Authoritative parents encourage children to be independent but still place limits on their actions. Extensive verbal give-and-take is not refused, and parents try to be warm and nurturing toward the child. Authoritative parents are not usually as controlling as authoritarian parents, allowing the child to explore more freely, thus having them make their own decisions based upon their own reasoning. Often, authoritative parents produce children who are more independent and self-reliant. An authoritative parenting style mainly results when there is high parental responsiveness and high parental demands. Authoritative parents will set clear standards for their children, monitor the limits that they set, and also allow children to develop autonomy.

In other words, it’s perfectly appropriate to place limits on your children’s actions and to insist on only such freedom as is age appropriate. Authoritative parents have high expectations and are not hesitant to say no to their kids. The evidence is clear that this style produces the best psychological outcomes for children.

This style of parenting is not just the best for individual outcomes, but also for promoting a liberal social order.

Many things that might seem to be “anti-liberty” that happen within healthy families are, in fact, preparing children for life in a free society. What children need to become responsible adults is not freedom but structure. For example, they need to learn the importance of following rules, as a free society is a rule-governed society. Political and economic freedom are enhanced by rule-following, and parenting can model that.

It’s perfectly fine as a libertarian parent occasionally to say, “Because I said so.” Obedience to legitimate authority, which includes following rules, is not anti-libertarian. It’s a necessary skill in a world where some people and institutions actually do have authority. And small children in particular do not need everything explained to them. That’s how you end up putting them in the center of your familial universe, which is the mistake that permissive parents make. Parents should be leaders, and they should lead by example.

Encouraging and even forcing your kids to share their possessions is not socialism and it’s not bad parenting. It is not a bad thing to demonstrate to kids that sharing with other individuals they know, even when they might not wish to share, is often an effective way to prevent conflict and establish trust. You can also help them to understand the difference between the expectation to share with known others versus anonymous others. Sharing is what families do, after all. Would children rather their parents didn’t share the income they earn and the food they prepare?

And requiring chores without compensation is an excellent idea and it’s not anti-liberty. The institutions of civil society, such as families and religious organizations, are not bound together by the cash nexus. (There’s a reason that cash gifts among close friends are often considered tacky.) The world does not divide into either state or market. Outside state and market, we often do things out of obligation to others, whether it’s some form of expected sharing or providing help without monetary compensation. Learning that this is often the appropriate way to behave helps to ensure that the institutions of civil society survive and thrive. They are just as important to liberty as are the institutions of the market.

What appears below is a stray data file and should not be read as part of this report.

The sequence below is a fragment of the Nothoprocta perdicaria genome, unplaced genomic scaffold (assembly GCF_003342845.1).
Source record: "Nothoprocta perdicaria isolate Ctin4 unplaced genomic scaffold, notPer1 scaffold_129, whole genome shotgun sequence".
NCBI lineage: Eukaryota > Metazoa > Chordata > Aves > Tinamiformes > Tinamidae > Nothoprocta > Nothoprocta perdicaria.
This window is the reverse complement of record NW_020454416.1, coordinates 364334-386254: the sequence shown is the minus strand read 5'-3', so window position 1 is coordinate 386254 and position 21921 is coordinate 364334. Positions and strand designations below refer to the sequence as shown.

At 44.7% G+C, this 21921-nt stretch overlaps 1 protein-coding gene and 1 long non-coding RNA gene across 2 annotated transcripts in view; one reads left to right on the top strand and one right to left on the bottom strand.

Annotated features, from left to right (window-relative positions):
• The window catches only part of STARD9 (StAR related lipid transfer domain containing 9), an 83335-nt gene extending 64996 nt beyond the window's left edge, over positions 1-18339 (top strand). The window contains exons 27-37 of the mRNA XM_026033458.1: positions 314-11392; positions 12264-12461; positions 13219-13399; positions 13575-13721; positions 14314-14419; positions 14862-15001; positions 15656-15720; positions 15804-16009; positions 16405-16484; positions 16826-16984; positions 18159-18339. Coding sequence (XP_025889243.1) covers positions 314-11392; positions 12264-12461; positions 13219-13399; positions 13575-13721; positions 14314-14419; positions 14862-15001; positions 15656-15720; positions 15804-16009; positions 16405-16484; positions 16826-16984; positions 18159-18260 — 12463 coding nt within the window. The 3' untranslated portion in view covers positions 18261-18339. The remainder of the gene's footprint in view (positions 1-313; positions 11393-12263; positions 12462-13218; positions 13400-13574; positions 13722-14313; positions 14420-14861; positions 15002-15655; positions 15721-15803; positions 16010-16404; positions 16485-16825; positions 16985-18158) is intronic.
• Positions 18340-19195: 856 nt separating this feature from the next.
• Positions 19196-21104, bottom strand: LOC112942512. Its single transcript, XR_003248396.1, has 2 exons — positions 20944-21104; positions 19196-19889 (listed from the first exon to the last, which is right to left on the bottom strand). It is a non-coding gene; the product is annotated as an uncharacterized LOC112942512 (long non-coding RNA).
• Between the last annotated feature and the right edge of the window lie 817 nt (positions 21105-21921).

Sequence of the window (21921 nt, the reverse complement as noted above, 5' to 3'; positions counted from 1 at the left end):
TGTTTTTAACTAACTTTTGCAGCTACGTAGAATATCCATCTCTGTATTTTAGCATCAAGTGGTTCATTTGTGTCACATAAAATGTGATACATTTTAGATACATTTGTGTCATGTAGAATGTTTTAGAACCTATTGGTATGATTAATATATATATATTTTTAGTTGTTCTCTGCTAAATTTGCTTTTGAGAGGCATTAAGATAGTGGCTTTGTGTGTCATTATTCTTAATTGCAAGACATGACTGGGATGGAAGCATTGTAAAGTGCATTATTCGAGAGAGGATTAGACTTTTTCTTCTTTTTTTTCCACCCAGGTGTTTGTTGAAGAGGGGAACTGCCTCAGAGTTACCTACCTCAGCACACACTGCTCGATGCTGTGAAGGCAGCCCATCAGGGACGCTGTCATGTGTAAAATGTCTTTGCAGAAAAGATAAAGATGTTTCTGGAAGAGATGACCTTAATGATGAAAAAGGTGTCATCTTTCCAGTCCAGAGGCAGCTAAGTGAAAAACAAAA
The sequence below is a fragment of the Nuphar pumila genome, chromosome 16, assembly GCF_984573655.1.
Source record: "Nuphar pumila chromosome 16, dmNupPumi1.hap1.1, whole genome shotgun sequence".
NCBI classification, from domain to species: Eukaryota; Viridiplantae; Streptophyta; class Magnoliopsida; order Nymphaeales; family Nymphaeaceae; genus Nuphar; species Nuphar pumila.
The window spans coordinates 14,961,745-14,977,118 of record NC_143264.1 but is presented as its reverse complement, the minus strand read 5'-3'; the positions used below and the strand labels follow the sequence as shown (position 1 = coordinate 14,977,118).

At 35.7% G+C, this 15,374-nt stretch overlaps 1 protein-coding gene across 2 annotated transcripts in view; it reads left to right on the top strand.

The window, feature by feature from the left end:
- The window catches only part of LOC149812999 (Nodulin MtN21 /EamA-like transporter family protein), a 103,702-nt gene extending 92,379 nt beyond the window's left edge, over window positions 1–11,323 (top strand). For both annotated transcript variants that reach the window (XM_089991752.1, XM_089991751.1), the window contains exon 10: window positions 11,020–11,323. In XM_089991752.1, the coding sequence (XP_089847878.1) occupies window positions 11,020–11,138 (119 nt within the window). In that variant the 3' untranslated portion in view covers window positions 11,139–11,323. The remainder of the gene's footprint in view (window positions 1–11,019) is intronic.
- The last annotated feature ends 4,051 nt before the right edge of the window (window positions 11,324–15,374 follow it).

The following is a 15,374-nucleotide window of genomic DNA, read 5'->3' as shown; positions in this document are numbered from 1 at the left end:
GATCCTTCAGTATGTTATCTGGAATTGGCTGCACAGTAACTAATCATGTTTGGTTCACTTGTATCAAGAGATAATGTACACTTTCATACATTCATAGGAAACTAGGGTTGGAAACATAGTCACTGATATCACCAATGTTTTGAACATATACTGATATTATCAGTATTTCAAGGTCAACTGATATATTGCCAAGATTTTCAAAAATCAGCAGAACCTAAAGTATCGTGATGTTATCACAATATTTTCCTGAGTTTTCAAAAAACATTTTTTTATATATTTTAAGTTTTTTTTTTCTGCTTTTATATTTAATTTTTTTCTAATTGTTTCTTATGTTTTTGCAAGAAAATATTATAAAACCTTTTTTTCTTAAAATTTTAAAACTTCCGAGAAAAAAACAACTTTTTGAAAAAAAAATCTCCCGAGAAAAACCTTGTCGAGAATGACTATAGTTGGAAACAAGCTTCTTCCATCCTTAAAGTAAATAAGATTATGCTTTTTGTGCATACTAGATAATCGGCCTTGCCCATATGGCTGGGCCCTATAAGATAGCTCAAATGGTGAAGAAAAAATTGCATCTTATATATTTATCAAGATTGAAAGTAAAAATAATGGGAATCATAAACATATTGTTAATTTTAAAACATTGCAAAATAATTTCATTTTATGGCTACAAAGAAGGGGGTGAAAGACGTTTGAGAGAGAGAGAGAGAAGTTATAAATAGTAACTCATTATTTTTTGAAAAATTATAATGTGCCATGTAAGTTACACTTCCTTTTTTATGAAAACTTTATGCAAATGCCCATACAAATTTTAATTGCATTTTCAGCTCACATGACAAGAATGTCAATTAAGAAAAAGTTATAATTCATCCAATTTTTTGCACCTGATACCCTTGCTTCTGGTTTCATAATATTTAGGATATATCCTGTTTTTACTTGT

One area where the “libertarian parenting” advocates are correct is in the importance of allowing children to play on their own, without constant parental supervision. The psychological literature is clear about the benefits of unsupervised play for helping children develop the capacity to create, follow, and enforce rules; think about issues of fairness; and learn empathy. Most important, from a libertarian perspective, such play requires the continuing consent of the players. Behaving in ways that upset other children will bring play to an end. Unsupervised play teaches children how to negotiate and compromise to ensure that playing relationships are consensual. Consent is at the core of both markets and civil society, and parents who let their children play without parental supervision are helping those children to develop skills and abilities central to a free society.

When libertarians think about parenting, we should not be asking, “What sort of parenting appears to be implied by our ethical and political views?” Instead, we should be studying what psychologists know about child development and seeing how that aligns with the aptitudes and attitudes we know are necessary for a free society. We shouldn’t want parenting to be libertarian; we should want to parent in ways that produce children who have the skills they need to value and sustain liberty.

 

Originally posted on FEE.org Written By Steve Horowitz